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TTC carriers cleaner than you think

Kent Bennett of Toronto writes, “It would be interesting to see whatthe TTC does to clean the inside of their trains and buses. Do theyregularly wipe down the surfaces with disinfectant? Sometimes thesubway poles feel clean and sometimes ... not!”


Kent Bennett of Toronto writes, “It would be interesting to see what the TTC does to clean the inside of their trains and buses. Do they regularly wipe down the surfaces with disinfectant? Sometimes the subway poles feel clean and sometimes ... not!”
Jim Fraser, the TTC’s general superintendent for Rail Cars and Shops reports, “All rail vehicles go through a ‘Sweep and Dust’ cleaning every night.
“This cleaning is comprised of removing all garbage from the cars, sweeping the floors, spot mopping the floors where liquids have been spilled, dusting seat ledges, window friezes, stanchions (poles) … and cleaning any stains/sticky surfaces.
“Every 22 days a Major or Minor Clean is performed.
“Both cleans include wiping all of the interior surfaces of the cars with a cleaner.”
Some riders may want to know what substances are used. Fraser replies, “the predominant cleaning solutions are Mirachem 500 and Wipeaway.”
It seems the interior of streetcars and the RT are dealt with similarly. I don’t yet have the full details for buses — but they are extensively cleaned four times a year, including shampooing the seats.
Fraser adds TTC personnel have started going on board subway trains at end terminals after the morning rush, where they “clean out the newspapers, cans, bottles, etc.”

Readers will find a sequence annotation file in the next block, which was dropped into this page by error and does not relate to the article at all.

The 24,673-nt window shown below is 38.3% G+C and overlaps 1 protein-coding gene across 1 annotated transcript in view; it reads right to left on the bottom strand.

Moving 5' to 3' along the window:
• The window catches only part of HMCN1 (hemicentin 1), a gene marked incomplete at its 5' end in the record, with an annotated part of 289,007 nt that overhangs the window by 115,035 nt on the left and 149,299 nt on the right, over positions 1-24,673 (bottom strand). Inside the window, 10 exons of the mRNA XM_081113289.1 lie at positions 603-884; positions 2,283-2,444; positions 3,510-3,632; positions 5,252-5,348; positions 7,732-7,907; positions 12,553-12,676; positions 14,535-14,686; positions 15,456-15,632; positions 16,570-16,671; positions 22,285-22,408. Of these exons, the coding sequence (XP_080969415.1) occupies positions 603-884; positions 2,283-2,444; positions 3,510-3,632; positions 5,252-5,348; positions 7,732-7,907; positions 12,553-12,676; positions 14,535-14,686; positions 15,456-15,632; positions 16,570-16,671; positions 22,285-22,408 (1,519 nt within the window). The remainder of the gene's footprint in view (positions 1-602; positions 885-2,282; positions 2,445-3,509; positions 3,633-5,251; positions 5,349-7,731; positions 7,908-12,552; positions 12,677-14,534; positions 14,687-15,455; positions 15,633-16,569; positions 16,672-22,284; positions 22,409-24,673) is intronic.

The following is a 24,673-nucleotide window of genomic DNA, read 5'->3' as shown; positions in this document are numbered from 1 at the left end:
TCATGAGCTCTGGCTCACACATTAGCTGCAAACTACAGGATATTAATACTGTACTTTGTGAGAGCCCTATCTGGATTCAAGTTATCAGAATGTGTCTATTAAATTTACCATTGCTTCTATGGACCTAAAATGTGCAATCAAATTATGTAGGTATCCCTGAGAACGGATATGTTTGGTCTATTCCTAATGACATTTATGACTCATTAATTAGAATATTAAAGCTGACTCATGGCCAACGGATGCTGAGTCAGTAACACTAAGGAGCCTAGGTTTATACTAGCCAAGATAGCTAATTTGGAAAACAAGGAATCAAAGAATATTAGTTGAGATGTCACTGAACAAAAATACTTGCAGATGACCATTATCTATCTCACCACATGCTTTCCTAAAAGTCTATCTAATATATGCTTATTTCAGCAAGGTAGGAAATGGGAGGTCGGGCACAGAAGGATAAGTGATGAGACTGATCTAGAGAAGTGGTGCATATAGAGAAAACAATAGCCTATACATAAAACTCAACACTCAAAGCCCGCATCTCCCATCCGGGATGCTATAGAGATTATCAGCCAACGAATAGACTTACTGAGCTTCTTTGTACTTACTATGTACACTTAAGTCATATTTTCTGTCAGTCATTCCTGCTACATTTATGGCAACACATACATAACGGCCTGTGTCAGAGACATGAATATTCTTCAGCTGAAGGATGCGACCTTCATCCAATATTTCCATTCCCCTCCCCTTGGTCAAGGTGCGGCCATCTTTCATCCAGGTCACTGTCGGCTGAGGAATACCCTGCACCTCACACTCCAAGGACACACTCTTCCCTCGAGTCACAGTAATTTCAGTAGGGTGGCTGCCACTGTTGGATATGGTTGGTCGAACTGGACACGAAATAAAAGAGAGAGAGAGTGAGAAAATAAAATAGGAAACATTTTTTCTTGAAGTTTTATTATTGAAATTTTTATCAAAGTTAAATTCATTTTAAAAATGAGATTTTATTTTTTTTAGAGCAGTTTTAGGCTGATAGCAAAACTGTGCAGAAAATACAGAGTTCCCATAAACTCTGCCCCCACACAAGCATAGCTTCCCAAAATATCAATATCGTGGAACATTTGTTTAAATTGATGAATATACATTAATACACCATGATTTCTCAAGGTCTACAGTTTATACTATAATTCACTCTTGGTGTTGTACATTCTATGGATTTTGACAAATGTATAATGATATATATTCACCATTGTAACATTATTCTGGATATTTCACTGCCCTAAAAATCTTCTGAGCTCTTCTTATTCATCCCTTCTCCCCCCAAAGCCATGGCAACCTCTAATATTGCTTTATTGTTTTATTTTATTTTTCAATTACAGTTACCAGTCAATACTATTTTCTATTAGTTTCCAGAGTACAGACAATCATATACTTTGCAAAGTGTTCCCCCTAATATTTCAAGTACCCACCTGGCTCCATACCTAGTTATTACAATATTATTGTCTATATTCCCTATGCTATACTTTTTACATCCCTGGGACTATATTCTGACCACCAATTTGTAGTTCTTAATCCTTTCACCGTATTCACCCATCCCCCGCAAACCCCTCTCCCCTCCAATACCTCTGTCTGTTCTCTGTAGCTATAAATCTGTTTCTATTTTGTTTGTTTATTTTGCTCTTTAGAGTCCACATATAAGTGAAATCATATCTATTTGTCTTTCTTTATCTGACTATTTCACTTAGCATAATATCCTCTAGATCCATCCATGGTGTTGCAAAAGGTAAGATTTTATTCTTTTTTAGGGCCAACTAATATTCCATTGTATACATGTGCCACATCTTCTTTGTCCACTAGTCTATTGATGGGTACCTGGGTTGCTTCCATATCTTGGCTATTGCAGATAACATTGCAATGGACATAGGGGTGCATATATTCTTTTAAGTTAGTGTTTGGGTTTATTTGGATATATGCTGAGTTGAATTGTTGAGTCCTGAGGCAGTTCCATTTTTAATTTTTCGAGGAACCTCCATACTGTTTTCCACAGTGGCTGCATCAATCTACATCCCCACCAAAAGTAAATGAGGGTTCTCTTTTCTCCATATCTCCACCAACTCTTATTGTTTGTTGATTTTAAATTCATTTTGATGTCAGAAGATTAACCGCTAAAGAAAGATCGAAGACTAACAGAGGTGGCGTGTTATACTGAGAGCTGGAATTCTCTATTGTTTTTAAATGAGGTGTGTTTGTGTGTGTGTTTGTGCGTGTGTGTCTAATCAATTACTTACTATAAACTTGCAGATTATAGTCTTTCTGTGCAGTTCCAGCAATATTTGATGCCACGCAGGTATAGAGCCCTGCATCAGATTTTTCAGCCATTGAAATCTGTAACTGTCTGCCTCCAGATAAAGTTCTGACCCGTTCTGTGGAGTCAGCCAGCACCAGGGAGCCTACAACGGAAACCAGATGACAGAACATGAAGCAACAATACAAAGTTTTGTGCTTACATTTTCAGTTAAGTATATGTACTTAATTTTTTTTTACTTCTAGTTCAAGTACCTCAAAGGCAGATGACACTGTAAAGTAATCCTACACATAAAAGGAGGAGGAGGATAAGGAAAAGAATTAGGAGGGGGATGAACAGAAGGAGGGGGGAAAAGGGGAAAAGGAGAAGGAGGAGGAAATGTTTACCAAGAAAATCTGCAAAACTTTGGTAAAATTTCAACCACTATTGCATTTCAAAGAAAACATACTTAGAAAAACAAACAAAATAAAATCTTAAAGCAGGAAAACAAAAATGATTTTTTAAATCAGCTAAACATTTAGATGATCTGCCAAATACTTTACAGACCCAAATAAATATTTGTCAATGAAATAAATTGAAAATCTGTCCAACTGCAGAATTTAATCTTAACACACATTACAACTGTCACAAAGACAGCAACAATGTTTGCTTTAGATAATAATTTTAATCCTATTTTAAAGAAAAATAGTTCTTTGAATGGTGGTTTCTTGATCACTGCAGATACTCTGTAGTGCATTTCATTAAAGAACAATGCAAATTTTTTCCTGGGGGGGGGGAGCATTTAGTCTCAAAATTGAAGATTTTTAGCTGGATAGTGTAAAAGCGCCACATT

He says crews have also begun tidying trains that return to subway yards between the morning and afternoon peak periods.
From what I see, there is less litter on train floors than a year ago — but riders can help by taking more responsibility for newspapers and garbage.
Fraser continues, “There was a comparison done by one of the television channels approximately two to three years ago where the cleanliness in terms of germs was conducted on a TTC subway car, a (taxi) and a personal automobile.
“The cleanliness of a subway car was the best, automobile second and the cab was third.”
I haven’t confirmed the above account, but a December 2006 CityNews report (search under “filthy” at citynews.ca) indicated subway poles, escalator handrails and even tokens carry less bacteria than we think.
Dr. Allison McGeer, director of infection control at Mt. Sinai Hospital, tells In Transit, “Surfaces on the TTC are not the things that pose risk.”
She says people often “equate dirt with the threat of infectious diseases and bacteria. They’re not particularly correlated.”
She says, “Even if they never cleaned the subway,” the physical environment “would not be a risk to you — particularly if you wash your hands five times a day. The risk might not be zero, but it pales in comparison to coming in contact with people.”
She says hand-sanitizing lotions also remove bacteria provided they contain 60 to 90 per cent alcohol, although she warns to keep these away from small children.


 
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